Mine is working like new now. Had the faded red, bottom mirror had lots of dust on it, so bad I had to gently use a cotton swab with a tiny bit of rubbing alcohol on it. I was careful to only use this on the glass lens and not the plastic one.

    First time back together and no print, no color, etc. it spit out paper but no ink. Took it back apart and found the lens box not properly seated, close, but not right. Re-installed and just snugged down the three screws, re-assembled and all is great.

    Also noticed that all of the connectors are a different count, so no need to worry about putting the wrong one in, just patience and care.

    Thank you.

  • David

    Re this post:
    “From bill, 10 August 2014 at 21:38
    …. Has anyone tried taping cling-film, or some other transparent material, over the four horizontal slots behind the cartridges?”

    Yes – I have. After fixing my machine in December 2012 I put a sheet of clear Melinex film behind the cassettes and in front of the laser windows and there’s no sign of any adverse impact on the print quality. I tried it first with cling-film and even that hardly affected printing despite having a few wrinkles in it. The Melinex is stiff enough to just stand there flush against the metal surface without needing any fixing. I can’t tell if it really is stopping toner from entering the laser box, but it’s not doing any harm so I’ll just wait and see. It’s been there two years and printing is still ‘like new’.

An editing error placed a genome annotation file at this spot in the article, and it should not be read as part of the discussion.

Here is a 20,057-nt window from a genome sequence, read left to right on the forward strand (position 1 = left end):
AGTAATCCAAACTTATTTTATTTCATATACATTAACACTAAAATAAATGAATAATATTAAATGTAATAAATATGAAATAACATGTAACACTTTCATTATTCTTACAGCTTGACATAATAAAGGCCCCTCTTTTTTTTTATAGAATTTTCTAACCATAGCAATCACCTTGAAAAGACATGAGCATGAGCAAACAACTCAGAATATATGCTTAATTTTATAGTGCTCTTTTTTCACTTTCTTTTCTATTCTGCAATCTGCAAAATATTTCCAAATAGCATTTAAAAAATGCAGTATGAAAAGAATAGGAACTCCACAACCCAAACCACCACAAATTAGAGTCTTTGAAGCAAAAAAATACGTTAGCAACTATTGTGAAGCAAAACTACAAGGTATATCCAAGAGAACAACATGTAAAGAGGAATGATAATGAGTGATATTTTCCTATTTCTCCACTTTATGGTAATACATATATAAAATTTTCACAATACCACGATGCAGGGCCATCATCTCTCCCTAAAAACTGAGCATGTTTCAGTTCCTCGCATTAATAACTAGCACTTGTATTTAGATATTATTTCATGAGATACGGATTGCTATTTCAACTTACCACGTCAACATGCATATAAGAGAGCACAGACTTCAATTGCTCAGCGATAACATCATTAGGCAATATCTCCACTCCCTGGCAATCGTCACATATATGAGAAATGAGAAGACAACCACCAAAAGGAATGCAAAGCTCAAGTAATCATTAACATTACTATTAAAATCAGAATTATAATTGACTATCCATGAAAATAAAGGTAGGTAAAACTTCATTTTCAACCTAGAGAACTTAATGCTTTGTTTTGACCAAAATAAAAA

I’ve used Andrew’s excellent instructions to restore two of these machines to like-new performance. One I bought new in 2007 and the other a friend gave me after he got fed up with it and replaced it with an Oki laser printer.

  • Mags

    Hi, I followed the instructions and mine isn’t printing at all now, not even black which was printing fine, any idea where I went wrong? Thanks

    • dave

      Hi, I had the same problem the first time I dissambled the printer, it just printed blank pages, I had to dissasembled it again, check the conexion and put together again, and presto! the machine worked again!

  • Thunderbirds

    Thank you very much! Worked percfect!
    Greetings from Hungary! 🙂

  • Ken Hecker


    My problem is that although my color is back, and everything else looks great, there is an almost iridescent green “smear” that feathers out starting about .6 inches in from the right edge, and becomes solid by the time it gets to 1/8″ from the edge of the paper. This “smear” is over the image, which still appears with some color beneath it. It does not appear when printing plain black text, but when that text runs to the maximum width of the page (MS Word lets me actually have the letters run off the page, but the printer has a limit of about 1/8″), the text fades unevenly on the right, although not as far in as the green smear would go. I’m suspecting a slight misalignment of the optical box. I know I put the one bottom screw back in its place to hold the box. There was not a 2nd screw in the right-hand hole. Maybe I should play with that.

  • Ken Hecker